Wednesday, December 8, 2010

Shakespeare in Lo . . .

Shakespeare in London: The Life and Times of the Real William Shakespeare. Dir. Mark Ubsdell. Perf. Chrispin Redman, Paul Piper, Keely Beresford. 1999. DVD. Goldhil Entertainment, 2007.
Here's a quick personality test for you. Should the title above end with ". . . ve" or ". . . ndon"?

I think the makers of the documentary Shakespeare in London want you to equate the two. They attempt to ride on the coattails of the far more popular and (dare I say it?) vastly superior Shakespeare in Love.

Two instances of this stand out in particular. One is the use of Shakespeare's signatures (see the image above). The opening to Shakespeare in Love shows Shakespeare practicing his own signature. That film may have gotten the idea from the novel No Bed for Bacon (for which, q.v.). Shakespeare in London clearly gets its idea directly from Shakespeare in Love.

The second instance is the decision to use the same speech masterfully delivered by Gwyneth Paltrow in Shakespeare in Love as part of Shakespeare in London's story. The speech is placed right after a ridiculous claim about Queen Elizabeth visiting the theatre in disguise. Perhaps the writers of this documentary took Shakespeare in Love as a documentary itself:


The speech is a magnificent one. For those of you keeping score, it's from Two Gentlemen of Verona, III.i.174-82. It shows what early Shakespeare can do. In Shakespeare in Love, it's compared to Marlowe's heavier lines; here, it seems to serve no purpose—except the purpose of reminding its audience about Shakespeare in Love.

The documentary isn't terrible, but it also doesn't go beyond the basics. When it does, it speculates without indicating that it's being speculative. For example, early in the program, we learn that,
For young Shakespeare, life in Stratford has become a life of drugery. He's a poet. He wants to write. Romance beats within his breast. And yet, for him, the marital bed, since the birth of the twins, has become a virtual prison cell. He wonders is this to be his life. And, as far as he can, he wishes to escape. And then, at some time in the mid 1580s, Shakespeare leaves Stratford, abandons his wife, abandons his children, and hits the road for London.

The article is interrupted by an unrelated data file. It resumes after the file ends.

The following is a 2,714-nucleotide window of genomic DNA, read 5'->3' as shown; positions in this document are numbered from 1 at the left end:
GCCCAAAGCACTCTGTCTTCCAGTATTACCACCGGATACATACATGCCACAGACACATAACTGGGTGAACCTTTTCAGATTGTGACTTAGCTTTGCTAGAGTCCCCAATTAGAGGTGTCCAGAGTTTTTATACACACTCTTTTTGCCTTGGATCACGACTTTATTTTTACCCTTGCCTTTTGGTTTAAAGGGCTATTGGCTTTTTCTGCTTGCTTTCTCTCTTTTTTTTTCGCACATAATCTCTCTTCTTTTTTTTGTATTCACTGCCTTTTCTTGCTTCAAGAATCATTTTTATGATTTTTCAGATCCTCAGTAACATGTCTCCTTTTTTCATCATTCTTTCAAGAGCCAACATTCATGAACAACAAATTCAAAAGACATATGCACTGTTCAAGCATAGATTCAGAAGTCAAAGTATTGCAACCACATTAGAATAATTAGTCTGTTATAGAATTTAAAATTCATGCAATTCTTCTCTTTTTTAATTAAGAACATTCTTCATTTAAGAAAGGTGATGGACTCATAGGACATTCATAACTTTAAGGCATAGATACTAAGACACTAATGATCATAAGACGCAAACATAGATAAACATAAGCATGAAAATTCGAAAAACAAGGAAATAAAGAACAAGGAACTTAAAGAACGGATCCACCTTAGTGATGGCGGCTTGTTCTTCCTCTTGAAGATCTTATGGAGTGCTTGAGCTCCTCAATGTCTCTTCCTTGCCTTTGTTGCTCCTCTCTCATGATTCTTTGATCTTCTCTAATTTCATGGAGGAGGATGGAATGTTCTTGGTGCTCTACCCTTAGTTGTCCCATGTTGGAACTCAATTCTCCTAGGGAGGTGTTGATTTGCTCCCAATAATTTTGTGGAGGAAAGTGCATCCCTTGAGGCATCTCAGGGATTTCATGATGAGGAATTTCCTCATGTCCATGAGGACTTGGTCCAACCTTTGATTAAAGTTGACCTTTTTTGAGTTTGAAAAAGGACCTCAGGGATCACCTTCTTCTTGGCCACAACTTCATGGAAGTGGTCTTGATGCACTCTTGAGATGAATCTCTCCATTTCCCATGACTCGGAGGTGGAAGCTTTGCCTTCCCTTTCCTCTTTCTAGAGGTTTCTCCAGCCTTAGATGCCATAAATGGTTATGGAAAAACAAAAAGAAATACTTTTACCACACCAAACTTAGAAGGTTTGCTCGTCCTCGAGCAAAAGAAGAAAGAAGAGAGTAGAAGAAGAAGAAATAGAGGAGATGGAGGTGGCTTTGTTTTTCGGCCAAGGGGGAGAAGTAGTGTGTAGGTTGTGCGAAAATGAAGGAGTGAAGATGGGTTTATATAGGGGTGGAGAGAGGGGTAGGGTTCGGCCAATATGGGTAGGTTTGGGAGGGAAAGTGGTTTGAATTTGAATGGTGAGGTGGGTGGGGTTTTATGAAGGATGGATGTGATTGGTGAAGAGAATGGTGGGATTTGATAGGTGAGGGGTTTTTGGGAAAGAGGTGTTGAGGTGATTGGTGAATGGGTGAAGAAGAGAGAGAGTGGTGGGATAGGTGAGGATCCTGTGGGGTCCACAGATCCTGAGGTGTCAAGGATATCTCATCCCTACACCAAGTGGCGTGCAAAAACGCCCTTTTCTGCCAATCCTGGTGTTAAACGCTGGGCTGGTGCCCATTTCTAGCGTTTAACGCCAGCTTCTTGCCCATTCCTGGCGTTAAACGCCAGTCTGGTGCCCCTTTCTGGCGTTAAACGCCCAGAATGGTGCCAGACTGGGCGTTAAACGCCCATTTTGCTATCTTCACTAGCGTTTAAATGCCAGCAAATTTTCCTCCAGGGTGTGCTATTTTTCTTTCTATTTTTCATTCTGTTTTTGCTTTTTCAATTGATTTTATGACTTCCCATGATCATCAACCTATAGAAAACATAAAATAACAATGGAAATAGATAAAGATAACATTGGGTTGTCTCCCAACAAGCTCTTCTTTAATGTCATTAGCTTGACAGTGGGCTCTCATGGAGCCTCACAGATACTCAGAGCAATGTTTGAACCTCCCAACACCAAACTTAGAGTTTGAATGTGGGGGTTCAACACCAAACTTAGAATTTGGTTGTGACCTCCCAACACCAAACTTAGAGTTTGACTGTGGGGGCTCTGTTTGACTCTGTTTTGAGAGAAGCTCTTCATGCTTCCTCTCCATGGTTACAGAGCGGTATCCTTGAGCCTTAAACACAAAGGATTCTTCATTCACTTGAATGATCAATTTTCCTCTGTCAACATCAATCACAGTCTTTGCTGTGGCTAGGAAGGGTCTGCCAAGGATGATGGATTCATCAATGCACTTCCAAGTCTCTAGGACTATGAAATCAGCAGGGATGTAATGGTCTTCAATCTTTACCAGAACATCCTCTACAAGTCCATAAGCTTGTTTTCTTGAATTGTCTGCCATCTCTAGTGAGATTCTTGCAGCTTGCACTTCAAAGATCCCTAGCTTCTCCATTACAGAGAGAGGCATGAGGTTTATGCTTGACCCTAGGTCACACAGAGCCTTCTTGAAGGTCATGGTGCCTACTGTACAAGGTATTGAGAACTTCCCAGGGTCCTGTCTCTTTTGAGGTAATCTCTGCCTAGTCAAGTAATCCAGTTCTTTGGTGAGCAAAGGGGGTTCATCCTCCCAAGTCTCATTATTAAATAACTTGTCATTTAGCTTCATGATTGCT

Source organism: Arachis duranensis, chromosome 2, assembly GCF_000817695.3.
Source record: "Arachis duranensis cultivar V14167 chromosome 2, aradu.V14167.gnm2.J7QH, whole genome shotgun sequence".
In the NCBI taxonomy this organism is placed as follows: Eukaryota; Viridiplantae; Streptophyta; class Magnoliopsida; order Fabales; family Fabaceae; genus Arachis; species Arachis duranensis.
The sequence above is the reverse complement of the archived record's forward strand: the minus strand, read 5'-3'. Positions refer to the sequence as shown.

The last five words of that are the only non-speculative part. The rest may or may not be true—and it should be presented in that light.

The film is brief (about fifty minutes), the production values are those of a videocassette that has been digitized and burned to DVD, and the acting falters somewhat. But the thing that troubles me most is the attempted reproducton of scenes from Shakespeare in Love. The authors, directors, and actors of that film did it well; why attempt to replicate what they did? I can only think that the producers of Shakespeare in London were waiting to get the rights to incorporate those scenes in their own documentary; when the rights didn't come through, they though, "Oh, well. We can do it ourselves!"

Links: The Film at IMDB.

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Bardfilm is normally written as one word, though it can also be found under a search for "Bard Film Blog." Bardfilm is a Shakespeare blog (admittedly, one of many Shakespeare blogs), and it is dedicated to commentary on films (Shakespeare movies, The Shakespeare Movie, Shakespeare on television, Shakespeare at the cinema), plays, and other matter related to Shakespeare (allusions to Shakespeare in pop culture, quotes from Shakespeare in popular culture, quotations that come from Shakespeare, et cetera).

Unless otherwise indicated, quotations from Shakespeare's works are from the following edition:
Shakespeare, William. The Riverside Shakespeare. 2nd ed. Gen. ed. G. Blakemore Evans. Boston: Houghton Mifflin, 1997.
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